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Bruce-in-Philly
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24-bit output

24-bit output

struts
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Re: 24-bit output

Bruce,

It's a great question and one I have spent a lot of time wondering about. I don't claim to have the complete answer but here's a couple of thoughts.

Firstly, in an open-systems world where there are so many (PC, O/S, sound card, media player - including arbitrary plug-ins, source file etc.) independent variables in the equation it is extremely difficult to assert for a generic case that a given file is being replayed bit perfectly. I saw a post on another forum that put it very nicely "with PCs there are very few absolutes". It is even harder to prove in practice and requires a fair degree of expertise and specialist equipment, not to mention a lot of time! But as usual, wherever there is an absence of fact mumbo jumbo races in to fill the vacuum.

Secondly, so few people appear to care! Witness the fact that afaik there isn't a single sound card on the market that was designed to simply produce a S/PDIF stream with the least amount of interface jitter possible. As you pointed out in your original post, compared to gamers and home theater users the PC world clearly does not consider audiophiles a significant target market.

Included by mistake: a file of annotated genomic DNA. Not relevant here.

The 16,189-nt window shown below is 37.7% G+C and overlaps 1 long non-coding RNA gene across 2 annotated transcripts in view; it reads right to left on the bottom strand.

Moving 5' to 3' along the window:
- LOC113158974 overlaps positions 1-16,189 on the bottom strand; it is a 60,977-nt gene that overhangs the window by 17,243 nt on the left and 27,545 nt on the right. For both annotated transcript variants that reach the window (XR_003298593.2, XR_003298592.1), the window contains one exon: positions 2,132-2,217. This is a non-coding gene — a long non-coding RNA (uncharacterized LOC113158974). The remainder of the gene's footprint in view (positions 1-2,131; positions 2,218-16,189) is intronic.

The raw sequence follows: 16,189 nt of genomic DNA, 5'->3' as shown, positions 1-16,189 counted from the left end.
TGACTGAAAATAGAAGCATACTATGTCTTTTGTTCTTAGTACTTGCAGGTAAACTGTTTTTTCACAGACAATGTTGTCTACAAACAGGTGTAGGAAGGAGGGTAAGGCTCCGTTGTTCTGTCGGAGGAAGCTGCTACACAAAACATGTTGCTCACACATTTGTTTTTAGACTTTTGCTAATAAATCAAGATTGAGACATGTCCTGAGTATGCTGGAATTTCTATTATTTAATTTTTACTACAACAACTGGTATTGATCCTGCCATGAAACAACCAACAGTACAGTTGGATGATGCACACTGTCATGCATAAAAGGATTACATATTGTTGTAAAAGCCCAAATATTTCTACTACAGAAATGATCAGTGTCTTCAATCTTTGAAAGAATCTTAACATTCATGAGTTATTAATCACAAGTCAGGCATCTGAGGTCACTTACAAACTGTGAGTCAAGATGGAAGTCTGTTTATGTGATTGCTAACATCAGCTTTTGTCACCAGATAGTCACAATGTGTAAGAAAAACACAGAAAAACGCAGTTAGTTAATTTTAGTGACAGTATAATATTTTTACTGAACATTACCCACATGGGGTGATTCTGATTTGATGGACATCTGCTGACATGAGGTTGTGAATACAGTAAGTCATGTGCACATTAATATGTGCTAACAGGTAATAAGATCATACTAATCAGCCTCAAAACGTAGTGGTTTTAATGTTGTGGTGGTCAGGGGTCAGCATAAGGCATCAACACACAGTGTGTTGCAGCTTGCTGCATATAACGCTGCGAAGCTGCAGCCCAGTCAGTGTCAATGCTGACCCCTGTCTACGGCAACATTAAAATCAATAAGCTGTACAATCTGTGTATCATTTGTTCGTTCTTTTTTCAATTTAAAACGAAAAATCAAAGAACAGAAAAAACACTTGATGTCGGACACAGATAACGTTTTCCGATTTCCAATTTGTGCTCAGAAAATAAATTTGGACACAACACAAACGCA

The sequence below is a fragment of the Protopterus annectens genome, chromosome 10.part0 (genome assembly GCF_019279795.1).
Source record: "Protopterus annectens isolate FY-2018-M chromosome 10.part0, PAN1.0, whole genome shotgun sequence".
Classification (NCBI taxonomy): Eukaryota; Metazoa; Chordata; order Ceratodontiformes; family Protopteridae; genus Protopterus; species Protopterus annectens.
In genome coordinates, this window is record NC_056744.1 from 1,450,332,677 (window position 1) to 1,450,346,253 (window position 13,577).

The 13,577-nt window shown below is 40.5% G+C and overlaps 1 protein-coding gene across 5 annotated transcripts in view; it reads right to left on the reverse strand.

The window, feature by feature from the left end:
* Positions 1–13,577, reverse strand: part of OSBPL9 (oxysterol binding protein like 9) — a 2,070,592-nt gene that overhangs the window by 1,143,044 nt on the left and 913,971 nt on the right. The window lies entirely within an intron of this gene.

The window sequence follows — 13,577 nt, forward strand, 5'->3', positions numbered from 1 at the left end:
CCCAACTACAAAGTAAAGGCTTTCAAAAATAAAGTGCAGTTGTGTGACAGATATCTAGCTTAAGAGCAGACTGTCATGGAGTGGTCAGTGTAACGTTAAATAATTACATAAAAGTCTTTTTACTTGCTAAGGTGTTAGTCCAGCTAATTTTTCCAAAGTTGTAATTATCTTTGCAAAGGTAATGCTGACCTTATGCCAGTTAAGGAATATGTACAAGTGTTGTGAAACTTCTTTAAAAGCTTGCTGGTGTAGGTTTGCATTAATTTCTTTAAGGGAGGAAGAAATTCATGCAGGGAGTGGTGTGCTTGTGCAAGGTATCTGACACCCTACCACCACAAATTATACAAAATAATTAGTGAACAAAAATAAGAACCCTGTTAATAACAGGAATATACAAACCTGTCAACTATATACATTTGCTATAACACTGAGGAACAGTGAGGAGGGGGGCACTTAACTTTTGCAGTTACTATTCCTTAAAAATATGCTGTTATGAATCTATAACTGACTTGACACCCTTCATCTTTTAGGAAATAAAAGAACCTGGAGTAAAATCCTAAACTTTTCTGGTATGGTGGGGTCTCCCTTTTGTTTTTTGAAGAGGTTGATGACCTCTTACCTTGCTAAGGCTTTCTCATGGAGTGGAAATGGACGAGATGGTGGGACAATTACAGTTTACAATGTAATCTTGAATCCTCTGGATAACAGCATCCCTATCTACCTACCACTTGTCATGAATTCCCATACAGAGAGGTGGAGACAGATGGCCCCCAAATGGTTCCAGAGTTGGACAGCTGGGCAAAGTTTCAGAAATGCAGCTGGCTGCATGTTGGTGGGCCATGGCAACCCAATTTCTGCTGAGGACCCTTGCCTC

It may not be the Rosetta stone but there are the beginnings of what looks like a really promising digital audio Wiki on the Benchmark Media website. It includes a set-up guide for computer audio and deals with issues like bit transparency, word length, even some surprising revelations about kmixer! It might go some way towards answering your questions, I found it very useful.